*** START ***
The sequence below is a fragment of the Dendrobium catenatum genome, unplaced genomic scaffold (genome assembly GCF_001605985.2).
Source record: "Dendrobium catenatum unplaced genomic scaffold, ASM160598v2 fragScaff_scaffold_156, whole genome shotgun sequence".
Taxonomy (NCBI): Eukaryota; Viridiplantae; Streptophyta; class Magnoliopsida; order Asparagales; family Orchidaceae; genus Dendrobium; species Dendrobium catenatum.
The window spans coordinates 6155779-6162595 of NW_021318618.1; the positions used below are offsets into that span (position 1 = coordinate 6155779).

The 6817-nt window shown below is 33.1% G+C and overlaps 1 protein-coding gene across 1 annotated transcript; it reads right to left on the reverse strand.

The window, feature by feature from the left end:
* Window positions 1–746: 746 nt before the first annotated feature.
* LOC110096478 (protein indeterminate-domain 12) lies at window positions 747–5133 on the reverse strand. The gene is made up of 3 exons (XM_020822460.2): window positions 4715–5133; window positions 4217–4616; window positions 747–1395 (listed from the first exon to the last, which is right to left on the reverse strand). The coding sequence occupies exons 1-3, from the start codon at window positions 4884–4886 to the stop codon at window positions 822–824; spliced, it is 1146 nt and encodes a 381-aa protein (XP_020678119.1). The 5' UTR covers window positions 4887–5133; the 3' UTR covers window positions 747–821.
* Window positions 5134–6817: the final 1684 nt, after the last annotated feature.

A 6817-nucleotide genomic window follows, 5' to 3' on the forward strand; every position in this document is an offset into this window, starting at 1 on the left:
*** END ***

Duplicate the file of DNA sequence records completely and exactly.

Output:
The sequence below is a fragment of the Dendrobium catenatum genome, unplaced genomic scaffold (genome assembly GCF_001605985.2).
Source record: "Dendrobium catenatum unplaced genomic scaffold, ASM160598v2 fragScaff_scaffold_156, whole genome shotgun sequence".
Taxonomy (NCBI): Eukaryota; Viridiplantae; Streptophyta; class Magnoliopsida; order Asparagales; family Orchidaceae; genus Dendrobium; species Dendrobium catenatum.
The window spans coordinates 6155779-6162595 of NW_021318618.1; the positions used below are offsets into that span (position 1 = coordinate 6155779).

The 6817-nt window shown below is 33.1% G+C and overlaps 1 protein-coding gene across 1 annotated transcript; it reads right to left on the reverse strand.

The window, feature by feature from the left end:
* Window positions 1–746: 746 nt before the first annotated feature.
* LOC110096478 (protein indeterminate-domain 12) lies at window positions 747–5133 on the reverse strand. The gene is made up of 3 exons (XM_020822460.2): window positions 4715–5133; window positions 4217–4616; window positions 747–1395 (listed from the first exon to the last, which is right to left on the reverse strand). The coding sequence occupies exons 1-3, from the start codon at window positions 4884–4886 to the stop codon at window positions 822–824; spliced, it is 1146 nt and encodes a 381-aa protein (XP_020678119.1). The 5' UTR covers window positions 4887–5133; the 3' UTR covers window positions 747–821.
* Window positions 5134–6817: the final 1684 nt, after the last annotated feature.

A 6817-nucleotide genomic window follows, 5' to 3' on the forward strand; every position in this document is an offset into this window, starting at 1 on the left: